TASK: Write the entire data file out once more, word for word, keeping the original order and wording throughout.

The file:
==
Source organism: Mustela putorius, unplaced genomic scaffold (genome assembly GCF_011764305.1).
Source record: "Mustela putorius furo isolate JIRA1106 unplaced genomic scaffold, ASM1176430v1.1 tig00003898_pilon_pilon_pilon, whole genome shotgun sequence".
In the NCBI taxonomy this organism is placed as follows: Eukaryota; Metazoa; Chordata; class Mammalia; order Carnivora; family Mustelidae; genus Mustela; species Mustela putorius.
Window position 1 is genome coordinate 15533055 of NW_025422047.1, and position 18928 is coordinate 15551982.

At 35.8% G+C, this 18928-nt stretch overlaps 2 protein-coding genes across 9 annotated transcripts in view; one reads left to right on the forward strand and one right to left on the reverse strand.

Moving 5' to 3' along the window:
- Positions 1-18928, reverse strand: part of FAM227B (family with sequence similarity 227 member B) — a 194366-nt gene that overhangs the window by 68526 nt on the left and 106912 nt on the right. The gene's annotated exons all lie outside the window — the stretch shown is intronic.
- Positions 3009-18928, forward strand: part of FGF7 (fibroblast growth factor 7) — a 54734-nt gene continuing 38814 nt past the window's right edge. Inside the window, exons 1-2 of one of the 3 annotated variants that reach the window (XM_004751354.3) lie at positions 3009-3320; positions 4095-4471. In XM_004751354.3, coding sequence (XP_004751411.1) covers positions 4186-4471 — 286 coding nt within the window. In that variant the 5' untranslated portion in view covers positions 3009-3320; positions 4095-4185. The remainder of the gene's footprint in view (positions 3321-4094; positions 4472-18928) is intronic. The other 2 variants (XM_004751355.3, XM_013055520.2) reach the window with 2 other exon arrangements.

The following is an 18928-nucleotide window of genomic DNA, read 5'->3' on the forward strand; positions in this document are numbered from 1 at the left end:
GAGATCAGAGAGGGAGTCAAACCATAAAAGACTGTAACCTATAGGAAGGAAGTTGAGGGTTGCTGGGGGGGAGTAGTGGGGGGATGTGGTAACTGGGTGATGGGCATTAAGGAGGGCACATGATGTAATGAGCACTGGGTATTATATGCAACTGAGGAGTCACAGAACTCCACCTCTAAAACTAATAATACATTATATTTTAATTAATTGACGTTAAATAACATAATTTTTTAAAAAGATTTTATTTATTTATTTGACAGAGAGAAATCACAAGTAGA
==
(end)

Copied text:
Source organism: Mustela putorius, unplaced genomic scaffold (genome assembly GCF_011764305.1).
Source record: "Mustela putorius furo isolate JIRA1106 unplaced genomic scaffold, ASM1176430v1.1 tig00003898_pilon_pilon_pilon, whole genome shotgun sequence".
In the NCBI taxonomy this organism is placed as follows: Eukaryota; Metazoa; Chordata; class Mammalia; order Carnivora; family Mustelidae; genus Mustela; species Mustela putorius.
Window position 1 is genome coordinate 15533055 of NW_025422047.1, and position 18928 is coordinate 15551982.

At 35.8% G+C, this 18928-nt stretch overlaps 2 protein-coding genes across 9 annotated transcripts in view; one reads left to right on the forward strand and one right to left on the reverse strand.

Moving 5' to 3' along the window:
- Positions 1-18928, reverse strand: part of FAM227B (family with sequence similarity 227 member B) — a 194366-nt gene that overhangs the window by 68526 nt on the left and 106912 nt on the right. The gene's annotated exons all lie outside the window — the stretch shown is intronic.
- Positions 3009-18928, forward strand: part of FGF7 (fibroblast growth factor 7) — a 54734-nt gene continuing 38814 nt past the window's right edge. Inside the window, exons 1-2 of one of the 3 annotated variants that reach the window (XM_004751354.3) lie at positions 3009-3320; positions 4095-4471. In XM_004751354.3, coding sequence (XP_004751411.1) covers positions 4186-4471 — 286 coding nt within the window. In that variant the 5' untranslated portion in view covers positions 3009-3320; positions 4095-4185. The remainder of the gene's footprint in view (positions 3321-4094; positions 4472-18928) is intronic. The other 2 variants (XM_004751355.3, XM_013055520.2) reach the window with 2 other exon arrangements.

The following is an 18928-nucleotide window of genomic DNA, read 5'->3' on the forward strand; positions in this document are numbered from 1 at the left end:
GAGATCAGAGAGGGAGTCAAACCATAAAAGACTGTAACCTATAGGAAGGAAGTTGAGGGTTGCTGGGGGGGAGTAGTGGGGGGATGTGGTAACTGGGTGATGGGCATTAAGGAGGGCACATGATGTAATGAGCACTGGGTATTATATGCAACTGAGGAGTCACAGAACTCCACCTCTAAAACTAATAATACATTATATTTTAATTAATTGACGTTAAATAACATAATTTTTTAAAAAGATTTTATTTATTTATTTGACAGAGAGAAATCACAAGTAGA